See also

Texts on the subject of Hydrogeology

  • Anderson, Mary P. & Woessner, William W., 1992 Applied Groundwater Modeling, Academic Press. -- A good introduction to groundwater modeling, a little bit old, but the methods are still very applicable. ISBN 0120594854
  • Bear, Jacob, 1972. Dynamics of Fluids in Porous Media, Dover. -- A very mathematical, rigorous treatment of the subject, and an inexpensive Dover book. ISBN 0486656756
  • Domenico, P.A. & Schwartz, W., 1998. Physical and Chemical Hydrogeology Second Edition, Wiley. -- Good book for consultants, it has many real-world examples and covers additional topics (e.g. heat flow, multi-phase and unsaturated flow). ISBN 0471597627
  • Driscoll, Fletcher, 1986. Groundwater and Wells, US Filter / Johnson Screens. -- Practical book illustrating the actuall process of drilling, developing and utilizing water wells, but it is a trade book, so some of the material is slanted towards the products made by Johnons Well Screens. ISBN 0961645601
  • Fetter, C.W., 2001. Applied Hydrogeology Fourth Edition, MacMillian. -- Probably most common hydrogeology textbook found in introductory college courses on the subject. It has an associated website (http://www.appliedhydrogeology.com/). ISBN 0130882399
  • Freeze, R.A. & Cherry, J.A., 1979. Groundwater, Prentice-Hall. -- A classic text; a bit older, but very thorough. ISBN 0133653129
  • Haitjema, Henk M., 1995. Analytic Element Modeling of Groundwater Flow, Academic Press. -- Good introduction to analytic solution methods, especially the Analytic Element Method (AEM). ISBN 0123165504
  • Liggett, James A. & Liu, Phillip .L-F., 1983. The Boundary Integral Equation Method for Porous Media Flow, George Allen and Unwin, London. -- Good book on BIEM (sometimes called BEM), good examples, makes a good introduction to the method. ISBN 0046200118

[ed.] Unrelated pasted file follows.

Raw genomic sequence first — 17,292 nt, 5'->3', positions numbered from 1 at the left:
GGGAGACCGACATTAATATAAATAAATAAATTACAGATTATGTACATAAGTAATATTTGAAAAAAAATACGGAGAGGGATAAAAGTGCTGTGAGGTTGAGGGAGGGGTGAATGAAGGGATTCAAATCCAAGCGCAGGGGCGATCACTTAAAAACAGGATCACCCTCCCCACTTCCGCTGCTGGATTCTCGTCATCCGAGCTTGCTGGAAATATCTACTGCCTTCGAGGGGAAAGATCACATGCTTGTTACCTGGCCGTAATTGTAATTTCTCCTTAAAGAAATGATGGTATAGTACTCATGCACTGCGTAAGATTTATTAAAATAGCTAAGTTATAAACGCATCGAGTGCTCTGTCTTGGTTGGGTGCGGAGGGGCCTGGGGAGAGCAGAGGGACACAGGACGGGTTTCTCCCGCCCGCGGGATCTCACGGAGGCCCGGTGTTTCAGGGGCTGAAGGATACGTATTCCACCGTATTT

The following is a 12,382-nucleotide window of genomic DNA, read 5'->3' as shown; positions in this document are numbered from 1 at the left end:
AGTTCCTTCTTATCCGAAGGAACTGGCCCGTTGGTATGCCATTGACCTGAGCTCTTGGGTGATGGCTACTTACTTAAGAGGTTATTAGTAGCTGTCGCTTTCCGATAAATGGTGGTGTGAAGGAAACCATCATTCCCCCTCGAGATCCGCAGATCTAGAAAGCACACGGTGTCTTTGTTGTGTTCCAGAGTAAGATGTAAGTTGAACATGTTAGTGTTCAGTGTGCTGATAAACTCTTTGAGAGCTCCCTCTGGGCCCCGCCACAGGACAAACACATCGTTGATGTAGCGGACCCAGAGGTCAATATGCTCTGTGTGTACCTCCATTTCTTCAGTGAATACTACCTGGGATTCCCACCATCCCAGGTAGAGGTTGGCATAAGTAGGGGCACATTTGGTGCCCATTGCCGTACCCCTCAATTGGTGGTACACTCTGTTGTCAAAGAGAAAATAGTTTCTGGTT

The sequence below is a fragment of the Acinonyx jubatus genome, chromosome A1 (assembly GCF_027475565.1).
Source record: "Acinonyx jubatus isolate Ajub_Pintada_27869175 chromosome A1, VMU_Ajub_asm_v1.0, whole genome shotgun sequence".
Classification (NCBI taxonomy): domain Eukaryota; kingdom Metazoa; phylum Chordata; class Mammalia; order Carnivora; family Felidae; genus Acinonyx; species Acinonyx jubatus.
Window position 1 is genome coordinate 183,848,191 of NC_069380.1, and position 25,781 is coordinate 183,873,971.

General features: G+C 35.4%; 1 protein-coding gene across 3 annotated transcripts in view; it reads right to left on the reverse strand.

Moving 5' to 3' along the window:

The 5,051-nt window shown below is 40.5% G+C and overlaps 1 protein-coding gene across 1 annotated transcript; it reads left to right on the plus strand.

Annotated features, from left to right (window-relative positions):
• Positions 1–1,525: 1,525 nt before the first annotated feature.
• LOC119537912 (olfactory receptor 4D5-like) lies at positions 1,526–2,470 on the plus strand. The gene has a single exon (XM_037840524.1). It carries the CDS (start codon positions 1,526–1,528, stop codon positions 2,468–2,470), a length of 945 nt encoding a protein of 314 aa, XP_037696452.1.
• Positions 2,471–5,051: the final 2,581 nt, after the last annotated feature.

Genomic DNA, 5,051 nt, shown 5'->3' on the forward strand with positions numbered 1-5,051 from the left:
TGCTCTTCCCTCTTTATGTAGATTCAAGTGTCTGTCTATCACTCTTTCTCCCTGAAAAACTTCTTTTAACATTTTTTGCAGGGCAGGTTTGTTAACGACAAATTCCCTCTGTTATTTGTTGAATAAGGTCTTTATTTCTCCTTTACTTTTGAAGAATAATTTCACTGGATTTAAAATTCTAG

• Todd, David Kieth, 1980. Groundwater Hydrology Second Edition, John Wiley & Sons. -- More info about wells, well construction and application, with examples. ISBN 047187616X
  • Zheng, C., and Bennett, G.D., 2002, Applied Contaminant Transport Modeling Second Edition, John Wiley & Sons -- A very good, modern treatment of groundwater flow and transport modeling, by the author of MT3D. ISBN 0471384771

External links

  • Hydrogeology basics (http://www.epa.gov/seahome/groundwater/src/geo.htm) by the Environmental Protection Agency (EPA)
  • EPA drinking water standards (http://www.epa.gov/safewater/)
  • a primer on groundwater flow (http://www.uwsp.edu/water/portage/undrstnd/gwmove2.htm) with illustrations.
  • US Geological Survey water resources homepage (http://water.usgs.gov/) -- a good place to find free data (for both surface water and groundwater) and free groundwater modeling software like MODFLOW.
  • US Geological Survery TWRI index (http://water.usgs.gov/pubs/twri/) -- a series of instructional manuals covering common procedures in hydrogeology. They are freely available online as .pdf files
  • International Ground Water Modeling Center (IGWMC) (http://typhoon.mines.edu/) -- an educational repository of groundwater modeling software which offeres support for most software, some of which is free.

  Results from FactBites:
Ordering DGS Publications (4715 words)
Geohydrology of the Northern Coastal Area, Delaware, Sheet 1, Basic Geohydrologic Data (1986); Sheet 2, Geohydrology of the Columbia Aquifer (1987): A.S. Andres.
Geohydrology of the Chesapeake and Delaware Canal Area, Delaware, Sheet 1, Basic Geology (1986); Sheet 2, Thickness of Confining Unit Beneath the Water-Table Aquifer (1988): K.D. Woodruff.
Geohydrology of the Southern Coastal Area, Delaware, Sheet 1, Basic Geohydrologic Data (1987); Sheet 2, Geohydrology of the Columbia Aquifer (1988): J.H. Talley.
  More results at FactBites »